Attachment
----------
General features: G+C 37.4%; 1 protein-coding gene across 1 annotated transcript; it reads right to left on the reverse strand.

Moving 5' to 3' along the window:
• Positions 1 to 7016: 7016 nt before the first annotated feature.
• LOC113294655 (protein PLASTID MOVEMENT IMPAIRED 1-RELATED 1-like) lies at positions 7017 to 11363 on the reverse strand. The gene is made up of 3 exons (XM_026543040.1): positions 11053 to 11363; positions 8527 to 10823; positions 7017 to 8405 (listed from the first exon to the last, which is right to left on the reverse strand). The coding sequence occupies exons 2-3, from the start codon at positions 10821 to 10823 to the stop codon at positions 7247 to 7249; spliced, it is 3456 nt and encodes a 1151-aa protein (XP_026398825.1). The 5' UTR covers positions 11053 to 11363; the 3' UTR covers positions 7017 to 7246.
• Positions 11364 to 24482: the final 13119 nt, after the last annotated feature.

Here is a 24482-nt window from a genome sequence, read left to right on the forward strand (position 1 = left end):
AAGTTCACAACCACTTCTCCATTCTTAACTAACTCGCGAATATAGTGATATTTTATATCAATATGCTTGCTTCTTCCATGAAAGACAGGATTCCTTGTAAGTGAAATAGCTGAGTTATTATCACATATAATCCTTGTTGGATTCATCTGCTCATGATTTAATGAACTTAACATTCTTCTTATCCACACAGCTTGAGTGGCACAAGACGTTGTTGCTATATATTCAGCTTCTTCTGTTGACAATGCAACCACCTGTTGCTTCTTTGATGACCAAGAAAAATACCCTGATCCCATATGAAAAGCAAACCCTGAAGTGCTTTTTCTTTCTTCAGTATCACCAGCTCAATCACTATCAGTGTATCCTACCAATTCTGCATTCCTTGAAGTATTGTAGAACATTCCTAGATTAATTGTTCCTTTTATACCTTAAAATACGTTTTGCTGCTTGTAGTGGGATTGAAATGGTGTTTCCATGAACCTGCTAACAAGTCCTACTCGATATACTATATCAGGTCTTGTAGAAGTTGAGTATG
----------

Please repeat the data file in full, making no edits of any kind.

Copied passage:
General features: G+C 37.4%; 1 protein-coding gene across 1 annotated transcript; it reads right to left on the reverse strand.

Moving 5' to 3' along the window:
• Positions 1 to 7016: 7016 nt before the first annotated feature.
• LOC113294655 (protein PLASTID MOVEMENT IMPAIRED 1-RELATED 1-like) lies at positions 7017 to 11363 on the reverse strand. The gene is made up of 3 exons (XM_026543040.1): positions 11053 to 11363; positions 8527 to 10823; positions 7017 to 8405 (listed from the first exon to the last, which is right to left on the reverse strand). The coding sequence occupies exons 2-3, from the start codon at positions 10821 to 10823 to the stop codon at positions 7247 to 7249; spliced, it is 3456 nt and encodes a 1151-aa protein (XP_026398825.1). The 5' UTR covers positions 11053 to 11363; the 3' UTR covers positions 7017 to 7246.
• Positions 11364 to 24482: the final 13119 nt, after the last annotated feature.

Here is a 24482-nt window from a genome sequence, read left to right on the forward strand (position 1 = left end):
AAGTTCACAACCACTTCTCCATTCTTAACTAACTCGCGAATATAGTGATATTTTATATCAATATGCTTGCTTCTTCCATGAAAGACAGGATTCCTTGTAAGTGAAATAGCTGAGTTATTATCACATATAATCCTTGTTGGATTCATCTGCTCATGATTTAATGAACTTAACATTCTTCTTATCCACACAGCTTGAGTGGCACAAGACGTTGTTGCTATATATTCAGCTTCTTCTGTTGACAATGCAACCACCTGTTGCTTCTTTGATGACCAAGAAAAATACCCTGATCCCATATGAAAAGCAAACCCTGAAGTGCTTTTTCTTTCTTCAGTATCACCAGCTCAATCACTATCAGTGTATCCTACCAATTCTGCATTCCTTGAAGTATTGTAGAACATTCCTAGATTAATTGTTCCTTTTATACCTTAAAATACGTTTTGCTGCTTGTAGTGGGATTGAAATGGTGTTTCCATGAACCTGCTAACAAGTCCTACTCGATATACTATATCAGGTCTTGTAGAAGTTGAGTATG